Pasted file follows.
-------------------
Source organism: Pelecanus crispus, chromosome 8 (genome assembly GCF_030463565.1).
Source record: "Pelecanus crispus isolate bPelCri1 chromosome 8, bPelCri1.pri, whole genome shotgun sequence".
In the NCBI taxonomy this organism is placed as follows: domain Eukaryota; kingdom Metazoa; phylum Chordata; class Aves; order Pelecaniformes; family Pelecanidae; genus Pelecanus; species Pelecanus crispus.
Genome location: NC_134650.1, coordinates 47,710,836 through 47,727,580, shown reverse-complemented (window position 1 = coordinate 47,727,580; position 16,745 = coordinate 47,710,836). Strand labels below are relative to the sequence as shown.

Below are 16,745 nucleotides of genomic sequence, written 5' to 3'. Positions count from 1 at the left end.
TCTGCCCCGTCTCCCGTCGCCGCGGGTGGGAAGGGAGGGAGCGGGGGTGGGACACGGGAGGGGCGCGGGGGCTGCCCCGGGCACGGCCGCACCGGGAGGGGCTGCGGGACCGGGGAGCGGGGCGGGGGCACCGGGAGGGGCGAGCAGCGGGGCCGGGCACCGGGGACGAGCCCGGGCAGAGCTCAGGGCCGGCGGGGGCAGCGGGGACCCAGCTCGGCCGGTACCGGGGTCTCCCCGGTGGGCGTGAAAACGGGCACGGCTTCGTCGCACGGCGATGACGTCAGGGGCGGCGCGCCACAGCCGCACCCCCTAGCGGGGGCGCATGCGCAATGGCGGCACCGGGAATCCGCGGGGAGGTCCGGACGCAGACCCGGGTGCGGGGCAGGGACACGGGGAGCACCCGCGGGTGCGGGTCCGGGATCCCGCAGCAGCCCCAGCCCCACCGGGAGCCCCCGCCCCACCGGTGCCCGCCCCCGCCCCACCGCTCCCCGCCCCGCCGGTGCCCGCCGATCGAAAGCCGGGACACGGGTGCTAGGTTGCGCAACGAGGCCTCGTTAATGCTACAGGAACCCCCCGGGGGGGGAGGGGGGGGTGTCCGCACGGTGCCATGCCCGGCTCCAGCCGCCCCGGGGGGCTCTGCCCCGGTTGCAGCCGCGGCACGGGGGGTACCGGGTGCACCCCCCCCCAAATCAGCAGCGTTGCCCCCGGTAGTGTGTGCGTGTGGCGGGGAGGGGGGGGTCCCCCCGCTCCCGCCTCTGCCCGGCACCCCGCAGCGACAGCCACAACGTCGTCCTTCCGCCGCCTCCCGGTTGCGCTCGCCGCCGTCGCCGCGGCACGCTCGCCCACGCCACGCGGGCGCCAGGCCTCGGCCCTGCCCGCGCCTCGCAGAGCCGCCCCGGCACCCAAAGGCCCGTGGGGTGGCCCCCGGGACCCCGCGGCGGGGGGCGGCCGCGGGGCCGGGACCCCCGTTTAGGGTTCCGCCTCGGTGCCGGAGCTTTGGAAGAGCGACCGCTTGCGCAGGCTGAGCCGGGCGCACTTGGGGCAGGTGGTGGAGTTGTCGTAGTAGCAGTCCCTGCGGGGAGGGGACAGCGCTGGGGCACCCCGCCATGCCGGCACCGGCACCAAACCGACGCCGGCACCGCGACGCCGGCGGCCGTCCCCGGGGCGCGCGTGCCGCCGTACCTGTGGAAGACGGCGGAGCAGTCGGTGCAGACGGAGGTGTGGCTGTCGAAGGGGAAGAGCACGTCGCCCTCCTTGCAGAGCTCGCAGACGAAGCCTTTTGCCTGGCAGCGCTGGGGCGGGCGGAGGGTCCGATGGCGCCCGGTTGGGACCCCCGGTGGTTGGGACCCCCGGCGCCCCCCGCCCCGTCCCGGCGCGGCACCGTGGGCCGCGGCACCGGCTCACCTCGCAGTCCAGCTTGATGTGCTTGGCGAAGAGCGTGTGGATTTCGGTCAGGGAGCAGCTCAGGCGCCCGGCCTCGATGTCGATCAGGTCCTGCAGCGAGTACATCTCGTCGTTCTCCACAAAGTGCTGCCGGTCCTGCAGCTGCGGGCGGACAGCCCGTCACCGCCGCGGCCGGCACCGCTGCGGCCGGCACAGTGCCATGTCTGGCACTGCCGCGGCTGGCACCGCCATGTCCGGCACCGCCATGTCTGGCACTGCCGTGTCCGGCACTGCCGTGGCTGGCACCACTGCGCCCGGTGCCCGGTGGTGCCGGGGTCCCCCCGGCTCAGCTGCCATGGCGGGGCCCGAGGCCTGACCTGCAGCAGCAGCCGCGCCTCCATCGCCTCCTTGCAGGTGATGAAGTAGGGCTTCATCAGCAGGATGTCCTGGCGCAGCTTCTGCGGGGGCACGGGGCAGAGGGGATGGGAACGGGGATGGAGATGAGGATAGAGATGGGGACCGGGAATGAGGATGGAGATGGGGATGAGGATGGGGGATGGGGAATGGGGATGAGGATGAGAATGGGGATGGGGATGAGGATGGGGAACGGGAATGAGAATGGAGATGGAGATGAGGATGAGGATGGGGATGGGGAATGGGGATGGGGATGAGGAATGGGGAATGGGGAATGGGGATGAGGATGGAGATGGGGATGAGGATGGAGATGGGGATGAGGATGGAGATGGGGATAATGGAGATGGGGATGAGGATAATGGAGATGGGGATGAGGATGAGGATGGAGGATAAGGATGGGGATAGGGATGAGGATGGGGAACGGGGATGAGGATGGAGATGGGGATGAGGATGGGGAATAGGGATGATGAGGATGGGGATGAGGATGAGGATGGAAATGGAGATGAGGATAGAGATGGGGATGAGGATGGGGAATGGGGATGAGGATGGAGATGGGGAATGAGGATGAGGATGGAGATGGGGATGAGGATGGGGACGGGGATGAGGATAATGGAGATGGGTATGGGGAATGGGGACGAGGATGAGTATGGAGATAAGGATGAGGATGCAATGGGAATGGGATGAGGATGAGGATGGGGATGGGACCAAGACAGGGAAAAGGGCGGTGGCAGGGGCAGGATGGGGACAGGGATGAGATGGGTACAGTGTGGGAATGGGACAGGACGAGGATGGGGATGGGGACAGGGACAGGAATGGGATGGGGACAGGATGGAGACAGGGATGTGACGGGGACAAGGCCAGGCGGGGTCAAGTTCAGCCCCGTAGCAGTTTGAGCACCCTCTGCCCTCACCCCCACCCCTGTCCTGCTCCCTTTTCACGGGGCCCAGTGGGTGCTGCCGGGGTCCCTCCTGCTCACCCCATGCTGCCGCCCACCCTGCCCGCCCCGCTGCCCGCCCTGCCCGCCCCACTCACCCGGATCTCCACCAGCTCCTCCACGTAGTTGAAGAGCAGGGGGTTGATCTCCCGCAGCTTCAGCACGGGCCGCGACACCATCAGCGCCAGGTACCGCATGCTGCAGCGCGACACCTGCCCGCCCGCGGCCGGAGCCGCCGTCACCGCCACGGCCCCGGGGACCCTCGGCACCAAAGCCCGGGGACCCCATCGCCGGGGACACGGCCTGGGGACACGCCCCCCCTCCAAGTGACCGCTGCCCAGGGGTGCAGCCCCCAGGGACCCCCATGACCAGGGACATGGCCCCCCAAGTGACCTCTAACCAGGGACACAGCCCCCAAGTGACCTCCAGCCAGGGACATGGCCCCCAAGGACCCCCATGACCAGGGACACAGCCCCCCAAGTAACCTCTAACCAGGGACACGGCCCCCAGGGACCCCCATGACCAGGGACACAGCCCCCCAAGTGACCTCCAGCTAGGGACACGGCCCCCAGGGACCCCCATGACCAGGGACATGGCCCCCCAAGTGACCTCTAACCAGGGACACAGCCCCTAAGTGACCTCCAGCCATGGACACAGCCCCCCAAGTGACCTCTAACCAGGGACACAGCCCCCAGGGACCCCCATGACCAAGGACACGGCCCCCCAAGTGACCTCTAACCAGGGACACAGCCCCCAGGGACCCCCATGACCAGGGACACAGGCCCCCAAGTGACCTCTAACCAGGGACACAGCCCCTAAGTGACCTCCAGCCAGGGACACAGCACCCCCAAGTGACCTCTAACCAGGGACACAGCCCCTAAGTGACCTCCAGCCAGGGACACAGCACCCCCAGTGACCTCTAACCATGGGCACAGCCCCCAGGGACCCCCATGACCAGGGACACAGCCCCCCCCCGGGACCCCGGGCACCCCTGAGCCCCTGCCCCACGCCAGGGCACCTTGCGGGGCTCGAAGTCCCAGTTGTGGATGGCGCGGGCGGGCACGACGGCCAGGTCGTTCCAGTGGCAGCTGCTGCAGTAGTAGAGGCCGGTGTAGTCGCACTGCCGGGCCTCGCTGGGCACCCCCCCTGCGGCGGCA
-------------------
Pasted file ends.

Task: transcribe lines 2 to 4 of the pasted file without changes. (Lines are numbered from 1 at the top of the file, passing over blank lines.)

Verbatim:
Source record: "Pelecanus crispus isolate bPelCri1 chromosome 8, bPelCri1.pri, whole genome shotgun sequence".
In the NCBI taxonomy this organism is placed as follows: domain Eukaryota; kingdom Metazoa; phylum Chordata; class Aves; order Pelecaniformes; family Pelecanidae; genus Pelecanus; species Pelecanus crispus.
Genome location: NC_134650.1, coordinates 47,710,836 through 47,727,580, shown reverse-complemented (window position 1 = coordinate 47,727,580; position 16,745 = coordinate 47,710,836). Strand labels below are relative to the sequence as shown.